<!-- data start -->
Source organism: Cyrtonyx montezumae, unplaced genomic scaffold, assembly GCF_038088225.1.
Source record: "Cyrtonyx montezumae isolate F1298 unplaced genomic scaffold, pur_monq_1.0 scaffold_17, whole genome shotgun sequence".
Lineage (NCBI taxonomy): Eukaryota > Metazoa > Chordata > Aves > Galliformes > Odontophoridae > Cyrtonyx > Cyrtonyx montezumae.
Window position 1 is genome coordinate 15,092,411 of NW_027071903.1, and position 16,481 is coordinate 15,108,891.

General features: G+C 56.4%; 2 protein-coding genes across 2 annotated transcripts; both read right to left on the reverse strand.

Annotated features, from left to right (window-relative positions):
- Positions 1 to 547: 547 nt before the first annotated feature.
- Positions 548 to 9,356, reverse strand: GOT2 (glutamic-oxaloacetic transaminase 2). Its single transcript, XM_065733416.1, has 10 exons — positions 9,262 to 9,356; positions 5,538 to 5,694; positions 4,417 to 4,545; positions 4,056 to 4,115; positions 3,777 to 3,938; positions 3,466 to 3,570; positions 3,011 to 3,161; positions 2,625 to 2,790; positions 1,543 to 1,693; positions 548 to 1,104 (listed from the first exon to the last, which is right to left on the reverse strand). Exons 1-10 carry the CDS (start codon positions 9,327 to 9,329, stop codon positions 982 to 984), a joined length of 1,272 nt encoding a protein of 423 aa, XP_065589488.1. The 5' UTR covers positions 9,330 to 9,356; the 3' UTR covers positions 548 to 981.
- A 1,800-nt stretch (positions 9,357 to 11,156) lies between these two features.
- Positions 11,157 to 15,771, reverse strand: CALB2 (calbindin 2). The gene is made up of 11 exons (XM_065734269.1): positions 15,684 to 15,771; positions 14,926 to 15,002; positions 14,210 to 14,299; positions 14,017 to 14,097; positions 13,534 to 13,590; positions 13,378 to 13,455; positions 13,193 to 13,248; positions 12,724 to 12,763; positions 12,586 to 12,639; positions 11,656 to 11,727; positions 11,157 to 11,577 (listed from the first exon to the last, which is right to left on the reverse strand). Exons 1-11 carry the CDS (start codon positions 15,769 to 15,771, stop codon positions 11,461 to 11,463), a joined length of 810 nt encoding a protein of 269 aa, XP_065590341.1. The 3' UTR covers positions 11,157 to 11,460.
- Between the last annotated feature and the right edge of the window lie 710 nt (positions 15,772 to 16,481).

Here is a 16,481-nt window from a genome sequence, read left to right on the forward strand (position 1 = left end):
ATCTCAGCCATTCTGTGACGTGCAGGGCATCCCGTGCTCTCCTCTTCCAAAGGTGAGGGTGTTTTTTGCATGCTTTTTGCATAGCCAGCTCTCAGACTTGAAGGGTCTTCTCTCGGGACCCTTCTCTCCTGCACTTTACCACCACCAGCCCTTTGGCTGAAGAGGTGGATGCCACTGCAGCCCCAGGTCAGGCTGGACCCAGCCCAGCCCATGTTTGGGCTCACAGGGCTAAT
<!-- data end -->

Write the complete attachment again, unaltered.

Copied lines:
Source organism: Cyrtonyx montezumae, unplaced genomic scaffold, assembly GCF_038088225.1.
Source record: "Cyrtonyx montezumae isolate F1298 unplaced genomic scaffold, pur_monq_1.0 scaffold_17, whole genome shotgun sequence".
Lineage (NCBI taxonomy): Eukaryota > Metazoa > Chordata > Aves > Galliformes > Odontophoridae > Cyrtonyx > Cyrtonyx montezumae.
Window position 1 is genome coordinate 15,092,411 of NW_027071903.1, and position 16,481 is coordinate 15,108,891.

General features: G+C 56.4%; 2 protein-coding genes across 2 annotated transcripts; both read right to left on the reverse strand.

Annotated features, from left to right (window-relative positions):
- Positions 1 to 547: 547 nt before the first annotated feature.
- Positions 548 to 9,356, reverse strand: GOT2 (glutamic-oxaloacetic transaminase 2). Its single transcript, XM_065733416.1, has 10 exons — positions 9,262 to 9,356; positions 5,538 to 5,694; positions 4,417 to 4,545; positions 4,056 to 4,115; positions 3,777 to 3,938; positions 3,466 to 3,570; positions 3,011 to 3,161; positions 2,625 to 2,790; positions 1,543 to 1,693; positions 548 to 1,104 (listed from the first exon to the last, which is right to left on the reverse strand). Exons 1-10 carry the CDS (start codon positions 9,327 to 9,329, stop codon positions 982 to 984), a joined length of 1,272 nt encoding a protein of 423 aa, XP_065589488.1. The 5' UTR covers positions 9,330 to 9,356; the 3' UTR covers positions 548 to 981.
- A 1,800-nt stretch (positions 9,357 to 11,156) lies between these two features.
- Positions 11,157 to 15,771, reverse strand: CALB2 (calbindin 2). The gene is made up of 11 exons (XM_065734269.1): positions 15,684 to 15,771; positions 14,926 to 15,002; positions 14,210 to 14,299; positions 14,017 to 14,097; positions 13,534 to 13,590; positions 13,378 to 13,455; positions 13,193 to 13,248; positions 12,724 to 12,763; positions 12,586 to 12,639; positions 11,656 to 11,727; positions 11,157 to 11,577 (listed from the first exon to the last, which is right to left on the reverse strand). Exons 1-11 carry the CDS (start codon positions 15,769 to 15,771, stop codon positions 11,461 to 11,463), a joined length of 810 nt encoding a protein of 269 aa, XP_065590341.1. The 3' UTR covers positions 11,157 to 11,460.
- Between the last annotated feature and the right edge of the window lie 710 nt (positions 15,772 to 16,481).

Here is a 16,481-nt window from a genome sequence, read left to right on the forward strand (position 1 = left end):
ATCTCAGCCATTCTGTGACGTGCAGGGCATCCCGTGCTCTCCTCTTCCAAAGGTGAGGGTGTTTTTTGCATGCTTTTTGCATAGCCAGCTCTCAGACTTGAAGGGTCTTCTCTCGGGACCCTTCTCTCCTGCACTTTACCACCACCAGCCCTTTGGCTGAAGAGGTGGATGCCACTGCAGCCCCAGGTCAGGCTGGACCCAGCCCAGCCCATGTTTGGGCTCACAGGGCTAAT